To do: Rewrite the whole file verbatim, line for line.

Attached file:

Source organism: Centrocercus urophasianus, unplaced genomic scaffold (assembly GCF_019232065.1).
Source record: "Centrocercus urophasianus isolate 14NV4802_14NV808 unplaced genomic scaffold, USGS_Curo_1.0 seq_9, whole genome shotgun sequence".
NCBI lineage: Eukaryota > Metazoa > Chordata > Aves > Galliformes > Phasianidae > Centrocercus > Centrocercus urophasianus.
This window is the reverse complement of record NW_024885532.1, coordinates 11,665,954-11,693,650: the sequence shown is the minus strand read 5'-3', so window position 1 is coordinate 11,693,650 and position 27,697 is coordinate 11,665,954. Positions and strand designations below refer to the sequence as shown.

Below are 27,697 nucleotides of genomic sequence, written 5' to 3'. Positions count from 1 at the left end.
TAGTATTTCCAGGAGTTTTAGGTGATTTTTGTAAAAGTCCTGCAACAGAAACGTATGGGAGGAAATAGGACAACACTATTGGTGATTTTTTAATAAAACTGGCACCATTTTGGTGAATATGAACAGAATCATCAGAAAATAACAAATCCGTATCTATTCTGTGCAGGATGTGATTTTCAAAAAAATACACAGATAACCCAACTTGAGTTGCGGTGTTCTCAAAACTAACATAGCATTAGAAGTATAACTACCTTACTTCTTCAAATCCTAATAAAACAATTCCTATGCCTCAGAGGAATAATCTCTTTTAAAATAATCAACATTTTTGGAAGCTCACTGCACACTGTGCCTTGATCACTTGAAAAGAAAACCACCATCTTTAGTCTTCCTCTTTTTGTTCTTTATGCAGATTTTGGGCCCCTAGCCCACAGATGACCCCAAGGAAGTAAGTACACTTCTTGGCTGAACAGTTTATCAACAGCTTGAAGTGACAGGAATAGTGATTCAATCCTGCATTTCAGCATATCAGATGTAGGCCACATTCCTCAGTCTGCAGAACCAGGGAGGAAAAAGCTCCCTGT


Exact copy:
Source organism: Centrocercus urophasianus, unplaced genomic scaffold (assembly GCF_019232065.1).
Source record: "Centrocercus urophasianus isolate 14NV4802_14NV808 unplaced genomic scaffold, USGS_Curo_1.0 seq_9, whole genome shotgun sequence".
NCBI lineage: Eukaryota > Metazoa > Chordata > Aves > Galliformes > Phasianidae > Centrocercus > Centrocercus urophasianus.
This window is the reverse complement of record NW_024885532.1, coordinates 11,665,954-11,693,650: the sequence shown is the minus strand read 5'-3', so window position 1 is coordinate 11,693,650 and position 27,697 is coordinate 11,665,954. Positions and strand designations below refer to the sequence as shown.

Below are 27,697 nucleotides of genomic sequence, written 5' to 3'. Positions count from 1 at the left end.
TAGTATTTCCAGGAGTTTTAGGTGATTTTTGTAAAAGTCCTGCAACAGAAACGTATGGGAGGAAATAGGACAACACTATTGGTGATTTTTTAATAAAACTGGCACCATTTTGGTGAATATGAACAGAATCATCAGAAAATAACAAATCCGTATCTATTCTGTGCAGGATGTGATTTTCAAAAAAATACACAGATAACCCAACTTGAGTTGCGGTGTTCTCAAAACTAACATAGCATTAGAAGTATAACTACCTTACTTCTTCAAATCCTAATAAAACAATTCCTATGCCTCAGAGGAATAATCTCTTTTAAAATAATCAACATTTTTGGAAGCTCACTGCACACTGTGCCTTGATCACTTGAAAAGAAAACCACCATCTTTAGTCTTCCTCTTTTTGTTCTTTATGCAGATTTTGGGCCCCTAGCCCACAGATGACCCCAAGGAAGTAAGTACACTTCTTGGCTGAACAGTTTATCAACAGCTTGAAGTGACAGGAATAGTGATTCAATCCTGCATTTCAGCATATCAGATGTAGGCCACATTCCTCAGTCTGCAGAACCAGGGAGGAAAAAGCTCCCTGT